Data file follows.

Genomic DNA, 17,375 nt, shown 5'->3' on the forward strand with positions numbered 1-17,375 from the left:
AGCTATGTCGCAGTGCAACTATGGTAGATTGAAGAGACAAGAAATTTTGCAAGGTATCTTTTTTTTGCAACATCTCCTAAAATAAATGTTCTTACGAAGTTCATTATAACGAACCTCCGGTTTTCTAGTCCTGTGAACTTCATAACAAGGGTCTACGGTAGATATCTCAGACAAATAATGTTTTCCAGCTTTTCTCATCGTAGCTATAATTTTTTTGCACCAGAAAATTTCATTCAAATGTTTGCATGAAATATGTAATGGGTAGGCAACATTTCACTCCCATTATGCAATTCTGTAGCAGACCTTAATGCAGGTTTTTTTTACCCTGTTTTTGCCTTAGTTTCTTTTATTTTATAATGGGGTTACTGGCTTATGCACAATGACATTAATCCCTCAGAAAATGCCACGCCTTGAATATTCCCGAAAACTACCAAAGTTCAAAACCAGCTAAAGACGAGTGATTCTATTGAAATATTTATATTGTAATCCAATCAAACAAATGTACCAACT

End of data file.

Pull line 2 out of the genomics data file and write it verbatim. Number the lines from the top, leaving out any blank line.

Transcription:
AGCTATGTCGCAGTGCAACTATGGTAGATTGAAGAGACAAGAAATTTTGCAAGGTATCTTTTTTTTGCAACATCTCCTAAAATAAATGTTCTTACGAAGTTCATTATAACGAACCTCCGGTTTTCTAGTCCTGTGAACTTCATAACAAGGGTCTACGGTAGATATCTCAGACAAATAATGTTTTCCAGCTTTTCTCATCGTAGCTATAATTTTTTTGCACCAGAAAATTTCATTCAAATGTTTGCATGAAATATGTAATGGGTAGGCAACATTTCACTCCCATTATGCAATTCTGTAGCAGACCTTAATGCAGGTTTTTTTTACCCTGTTTTTGCCTTAGTTTCTTTTATTTTATAATGGGGTTACTGGCTTATGCACAATGACATTAATCCCTCAGAAAATGCCACGCCTTGAATATTCCCGAAAACTACCAAAGTTCAAAACCAGCTAAAGACGAGTGATTCTATTGAAATATTTATATTGTAATCCAATCAAACAAATGTACCAACT